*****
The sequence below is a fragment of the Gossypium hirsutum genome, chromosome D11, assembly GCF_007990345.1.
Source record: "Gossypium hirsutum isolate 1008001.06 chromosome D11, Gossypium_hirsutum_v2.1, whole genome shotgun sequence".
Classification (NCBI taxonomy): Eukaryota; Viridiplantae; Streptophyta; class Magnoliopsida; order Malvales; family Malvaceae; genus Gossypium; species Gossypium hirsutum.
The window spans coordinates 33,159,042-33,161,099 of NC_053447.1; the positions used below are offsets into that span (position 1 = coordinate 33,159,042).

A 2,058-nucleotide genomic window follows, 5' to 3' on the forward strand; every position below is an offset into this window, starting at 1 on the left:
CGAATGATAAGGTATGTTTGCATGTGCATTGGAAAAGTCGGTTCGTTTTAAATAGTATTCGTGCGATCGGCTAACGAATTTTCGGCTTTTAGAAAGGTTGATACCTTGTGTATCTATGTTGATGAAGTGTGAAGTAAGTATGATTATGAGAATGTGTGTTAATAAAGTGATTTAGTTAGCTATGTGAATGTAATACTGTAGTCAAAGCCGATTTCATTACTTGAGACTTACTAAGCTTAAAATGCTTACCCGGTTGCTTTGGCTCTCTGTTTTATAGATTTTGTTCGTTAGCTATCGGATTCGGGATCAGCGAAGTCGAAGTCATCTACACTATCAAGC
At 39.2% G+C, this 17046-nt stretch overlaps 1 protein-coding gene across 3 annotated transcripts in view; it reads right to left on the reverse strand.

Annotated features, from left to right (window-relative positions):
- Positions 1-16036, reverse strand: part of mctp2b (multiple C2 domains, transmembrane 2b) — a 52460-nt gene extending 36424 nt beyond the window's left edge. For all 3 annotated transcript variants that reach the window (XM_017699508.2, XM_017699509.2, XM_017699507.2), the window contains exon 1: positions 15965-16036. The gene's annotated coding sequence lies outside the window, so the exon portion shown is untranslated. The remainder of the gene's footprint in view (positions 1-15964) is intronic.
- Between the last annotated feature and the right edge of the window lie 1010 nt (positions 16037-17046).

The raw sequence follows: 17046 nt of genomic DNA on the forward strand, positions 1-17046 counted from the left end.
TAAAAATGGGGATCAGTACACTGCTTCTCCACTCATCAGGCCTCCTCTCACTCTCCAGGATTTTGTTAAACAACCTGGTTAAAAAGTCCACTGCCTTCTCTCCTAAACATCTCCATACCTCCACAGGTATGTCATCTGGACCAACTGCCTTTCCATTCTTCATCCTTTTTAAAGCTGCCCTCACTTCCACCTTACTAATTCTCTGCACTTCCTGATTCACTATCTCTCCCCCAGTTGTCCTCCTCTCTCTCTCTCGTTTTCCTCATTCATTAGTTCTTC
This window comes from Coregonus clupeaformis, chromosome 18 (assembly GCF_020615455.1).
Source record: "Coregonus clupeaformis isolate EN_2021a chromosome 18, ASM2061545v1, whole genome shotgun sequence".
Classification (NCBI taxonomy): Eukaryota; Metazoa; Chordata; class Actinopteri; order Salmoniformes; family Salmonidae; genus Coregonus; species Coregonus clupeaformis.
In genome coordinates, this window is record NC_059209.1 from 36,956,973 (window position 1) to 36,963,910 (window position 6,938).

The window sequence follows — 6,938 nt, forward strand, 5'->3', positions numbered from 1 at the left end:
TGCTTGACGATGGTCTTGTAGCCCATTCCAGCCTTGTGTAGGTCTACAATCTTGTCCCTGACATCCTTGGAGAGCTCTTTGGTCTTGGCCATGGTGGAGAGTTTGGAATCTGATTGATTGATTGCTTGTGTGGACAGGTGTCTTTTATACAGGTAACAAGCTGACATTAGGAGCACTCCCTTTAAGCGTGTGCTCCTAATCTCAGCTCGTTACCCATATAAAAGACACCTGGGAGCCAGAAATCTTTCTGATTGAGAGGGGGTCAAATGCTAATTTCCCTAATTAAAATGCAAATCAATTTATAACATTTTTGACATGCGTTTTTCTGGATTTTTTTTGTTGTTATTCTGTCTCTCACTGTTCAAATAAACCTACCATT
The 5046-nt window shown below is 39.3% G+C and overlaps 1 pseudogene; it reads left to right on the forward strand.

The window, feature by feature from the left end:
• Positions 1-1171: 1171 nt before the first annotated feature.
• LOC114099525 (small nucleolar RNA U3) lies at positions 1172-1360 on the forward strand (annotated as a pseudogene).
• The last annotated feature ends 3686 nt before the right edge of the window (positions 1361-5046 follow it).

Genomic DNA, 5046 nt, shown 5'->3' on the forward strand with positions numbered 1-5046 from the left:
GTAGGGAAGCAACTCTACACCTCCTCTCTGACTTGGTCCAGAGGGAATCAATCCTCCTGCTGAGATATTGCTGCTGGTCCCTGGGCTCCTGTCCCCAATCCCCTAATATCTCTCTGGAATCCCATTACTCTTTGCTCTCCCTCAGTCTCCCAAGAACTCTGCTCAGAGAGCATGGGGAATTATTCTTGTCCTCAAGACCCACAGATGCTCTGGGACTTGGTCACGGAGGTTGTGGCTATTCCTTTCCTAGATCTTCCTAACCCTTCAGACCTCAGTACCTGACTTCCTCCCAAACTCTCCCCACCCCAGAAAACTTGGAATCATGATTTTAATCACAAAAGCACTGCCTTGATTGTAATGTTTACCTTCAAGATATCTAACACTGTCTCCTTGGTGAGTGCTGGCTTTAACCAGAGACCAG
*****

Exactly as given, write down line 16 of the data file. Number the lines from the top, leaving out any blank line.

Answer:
In genome coordinates, this window is record NC_059209.1 from 36,956,973 (window position 1) to 36,963,910 (window position 6,938).